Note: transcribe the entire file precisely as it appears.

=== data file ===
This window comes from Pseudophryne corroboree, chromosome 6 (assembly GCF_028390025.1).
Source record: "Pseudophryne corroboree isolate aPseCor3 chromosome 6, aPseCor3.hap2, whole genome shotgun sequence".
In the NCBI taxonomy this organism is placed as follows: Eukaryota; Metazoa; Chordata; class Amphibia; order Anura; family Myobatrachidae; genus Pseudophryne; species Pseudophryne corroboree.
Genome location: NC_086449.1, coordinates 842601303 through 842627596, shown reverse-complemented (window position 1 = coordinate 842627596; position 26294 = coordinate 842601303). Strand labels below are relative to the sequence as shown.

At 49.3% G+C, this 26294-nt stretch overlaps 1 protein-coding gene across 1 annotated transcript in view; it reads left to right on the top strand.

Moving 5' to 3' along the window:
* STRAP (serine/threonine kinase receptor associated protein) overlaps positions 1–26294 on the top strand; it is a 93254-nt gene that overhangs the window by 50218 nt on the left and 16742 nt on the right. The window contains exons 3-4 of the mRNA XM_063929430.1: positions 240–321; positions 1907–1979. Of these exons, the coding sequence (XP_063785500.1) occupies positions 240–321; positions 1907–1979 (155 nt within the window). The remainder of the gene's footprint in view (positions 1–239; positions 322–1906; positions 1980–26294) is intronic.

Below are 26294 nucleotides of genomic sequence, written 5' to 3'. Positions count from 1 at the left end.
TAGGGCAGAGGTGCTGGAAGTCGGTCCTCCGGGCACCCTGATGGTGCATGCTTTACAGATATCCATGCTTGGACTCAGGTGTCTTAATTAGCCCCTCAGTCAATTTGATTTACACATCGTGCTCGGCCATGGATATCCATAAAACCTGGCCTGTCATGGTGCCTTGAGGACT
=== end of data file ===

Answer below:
This window comes from Pseudophryne corroboree, chromosome 6 (assembly GCF_028390025.1).
Source record: "Pseudophryne corroboree isolate aPseCor3 chromosome 6, aPseCor3.hap2, whole genome shotgun sequence".
In the NCBI taxonomy this organism is placed as follows: Eukaryota; Metazoa; Chordata; class Amphibia; order Anura; family Myobatrachidae; genus Pseudophryne; species Pseudophryne corroboree.
Genome location: NC_086449.1, coordinates 842601303 through 842627596, shown reverse-complemented (window position 1 = coordinate 842627596; position 26294 = coordinate 842601303). Strand labels below are relative to the sequence as shown.

At 49.3% G+C, this 26294-nt stretch overlaps 1 protein-coding gene across 1 annotated transcript in view; it reads left to right on the top strand.

Moving 5' to 3' along the window:
* STRAP (serine/threonine kinase receptor associated protein) overlaps positions 1–26294 on the top strand; it is a 93254-nt gene that overhangs the window by 50218 nt on the left and 16742 nt on the right. The window contains exons 3-4 of the mRNA XM_063929430.1: positions 240–321; positions 1907–1979. Of these exons, the coding sequence (XP_063785500.1) occupies positions 240–321; positions 1907–1979 (155 nt within the window). The remainder of the gene's footprint in view (positions 1–239; positions 322–1906; positions 1980–26294) is intronic.

Below are 26294 nucleotides of genomic sequence, written 5' to 3'. Positions count from 1 at the left end.
TAGGGCAGAGGTGCTGGAAGTCGGTCCTCCGGGCACCCTGATGGTGCATGCTTTACAGATATCCATGCTTGGACTCAGGTGTCTTAATTAGCCCCTCAGTCAATTTGATTTACACATCGTGCTCGGCCATGGATATCCATAAAACCTGGCCTGTCATGGTGCCTTGAGGACT